This Sunday, the Dolby Theatre in Hollywood is hosting the 92nd Academy Awards. The night is expected to be the culmination of an already excellent awards season for the UK’s thriving film industry.
The film expected to enjoy the most success is the British war epic 1917. Having already won seven awards at the BAFTAs and three at the Critics’ Choice Awards, 1917 has received ten Oscar nominations, including being the odds-on favourite to win Best Picture.
But the industry is enjoying more than just critical success. Of the ten highest grossing films worldwide in 2019, three were computer-animated and therefore did not require on-site filming. Five of remaining seven were at least partially filmed in the UK, including Avengers: Endgame, which is currently the highest grossing film of all time.
This has been associated with a significant economic uplift – per the latest available data, we estimate that the UK film industry added over £6 billion to the UK economy in 2018. This is more than treble the contribution made in 2012, and a number likely to increase based on 2019 trends. Additionally, growth in the UK film industry has far outstripped wider service sector levels. The industry has increased from constituting 0.4% of the total services sector in 2012, to 0.8% in 2018.
Interestingly, this is not driven by increases in UK cinema attendance. The most contemporary data shows that in 2018, the average UK resident went to the cinema 2-3 times (2.7 to be exact). This is no higher than estimates for ten years earlier in 2008. In 1950 – arguably the heyday of the British cinema industry – we went on average 27.7 times per person, or more than once a fortnight.
So if it not rising attendance, why is the industry doing so well?
Part of the answer is the significant increase in the UK film industry’s global market share. From 2009 to 2018, global film takings rose from $29.5 billion to $41.4 billion, an increase of 40%. Over the same period total global takings from UK films grew by 470%, from $2.0 billion to $9.4 billion. Therefore 62% of the global industry growth is attributable to takings from UK films.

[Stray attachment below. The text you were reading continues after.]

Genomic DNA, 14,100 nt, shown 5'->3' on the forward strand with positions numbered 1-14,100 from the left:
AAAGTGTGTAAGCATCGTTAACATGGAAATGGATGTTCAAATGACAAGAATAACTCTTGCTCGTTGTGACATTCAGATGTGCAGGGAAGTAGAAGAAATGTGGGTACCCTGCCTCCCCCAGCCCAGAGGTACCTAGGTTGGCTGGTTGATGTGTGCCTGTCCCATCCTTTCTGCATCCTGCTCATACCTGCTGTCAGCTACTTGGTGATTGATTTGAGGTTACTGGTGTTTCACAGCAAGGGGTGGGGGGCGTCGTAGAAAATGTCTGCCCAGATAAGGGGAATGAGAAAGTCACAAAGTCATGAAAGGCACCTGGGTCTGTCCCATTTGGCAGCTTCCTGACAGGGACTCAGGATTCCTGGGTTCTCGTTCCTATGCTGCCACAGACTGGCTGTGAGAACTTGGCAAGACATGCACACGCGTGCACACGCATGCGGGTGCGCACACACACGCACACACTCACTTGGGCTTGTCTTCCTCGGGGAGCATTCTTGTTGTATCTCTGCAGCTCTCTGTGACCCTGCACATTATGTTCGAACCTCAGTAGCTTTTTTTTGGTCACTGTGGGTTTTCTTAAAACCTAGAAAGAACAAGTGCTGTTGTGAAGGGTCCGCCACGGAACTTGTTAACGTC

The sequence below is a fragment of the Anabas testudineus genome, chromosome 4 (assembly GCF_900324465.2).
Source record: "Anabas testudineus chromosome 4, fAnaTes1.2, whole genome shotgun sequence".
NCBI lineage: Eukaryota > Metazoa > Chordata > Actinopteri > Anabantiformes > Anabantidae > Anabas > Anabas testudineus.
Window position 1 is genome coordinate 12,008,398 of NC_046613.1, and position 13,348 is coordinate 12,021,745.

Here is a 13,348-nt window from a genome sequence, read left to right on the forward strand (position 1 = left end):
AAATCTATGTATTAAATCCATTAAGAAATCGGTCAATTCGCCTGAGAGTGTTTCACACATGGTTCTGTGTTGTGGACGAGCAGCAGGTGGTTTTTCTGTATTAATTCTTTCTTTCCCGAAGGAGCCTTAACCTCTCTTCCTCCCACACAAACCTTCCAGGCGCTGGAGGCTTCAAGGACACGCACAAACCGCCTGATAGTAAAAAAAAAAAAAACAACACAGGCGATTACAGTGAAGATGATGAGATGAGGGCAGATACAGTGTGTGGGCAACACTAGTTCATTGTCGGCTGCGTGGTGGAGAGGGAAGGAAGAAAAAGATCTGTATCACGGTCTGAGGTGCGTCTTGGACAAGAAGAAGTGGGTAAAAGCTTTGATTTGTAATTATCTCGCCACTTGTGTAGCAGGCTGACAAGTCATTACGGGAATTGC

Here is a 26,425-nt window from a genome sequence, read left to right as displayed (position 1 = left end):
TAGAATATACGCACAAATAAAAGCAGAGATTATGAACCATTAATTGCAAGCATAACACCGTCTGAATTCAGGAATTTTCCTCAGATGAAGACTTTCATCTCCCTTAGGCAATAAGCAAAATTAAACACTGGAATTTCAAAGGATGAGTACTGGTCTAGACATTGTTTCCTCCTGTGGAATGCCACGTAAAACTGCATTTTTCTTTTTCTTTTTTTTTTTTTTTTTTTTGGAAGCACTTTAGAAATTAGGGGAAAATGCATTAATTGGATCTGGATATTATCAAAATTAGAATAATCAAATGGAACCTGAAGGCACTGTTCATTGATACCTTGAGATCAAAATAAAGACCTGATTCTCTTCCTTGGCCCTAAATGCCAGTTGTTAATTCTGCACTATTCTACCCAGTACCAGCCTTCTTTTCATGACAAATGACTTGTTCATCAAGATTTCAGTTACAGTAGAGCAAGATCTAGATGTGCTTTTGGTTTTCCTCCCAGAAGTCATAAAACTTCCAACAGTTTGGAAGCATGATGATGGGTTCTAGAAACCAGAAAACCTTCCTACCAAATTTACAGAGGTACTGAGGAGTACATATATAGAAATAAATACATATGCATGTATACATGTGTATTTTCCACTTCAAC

The UK is an attractive location to produce films for several reasons. Extensive infrastructure, studio space, a highly-skilled workforce and technical expertise are all advantages the UK can offer. Generous public funding – with £634 million available in 2017/18 – provides a further incentive.
Future prospects are also promising. Keen cinephiles will have noticed that for the first time Netflix leads in Oscar nominations, with 34. The anticipated ‘streaming wars’ – with Disney and Apple launching streaming services to challenge incumbents such as Netflix, Hulu and Amazon Prime Video – are likely to be the next major disruptive force for the global film industry.
These are also beneficial to the UK. In 2019, Netflix spent £400m on film and TV show production in the UK and the recent long-term lease of Shepperton Studios in Surrey indicates this is likely to continue. In late 2019, Walt Disney Studios announced a similar lease for Pinewood Studios in Buckinghamshire, and Amazon has previously shot content in Bristol. This competition and increase in demand for content should continue to stimulate the UK film industry.
However, at a time when the UK’s future trade relationships are in the spotlight, one word of warning. From 2014-18, ONS data shows that total exports from the film industry were worth nearly £10 billion. Exports to the EU accounted for 40% of this, the US 29% and Asia 16%. UK film is having its moment in the spotlight – any newly forged trading arrangements should seek to continue to allow the industry to flourish.
 Per data from the British Film Institute (BFI) and the ONS.
 BFI. ‘UK Film and British Talent Worldwide’.
 ONS. ‘International Trade in Services
Contact: Owen Good firstname.lastname@example.org 07367 065075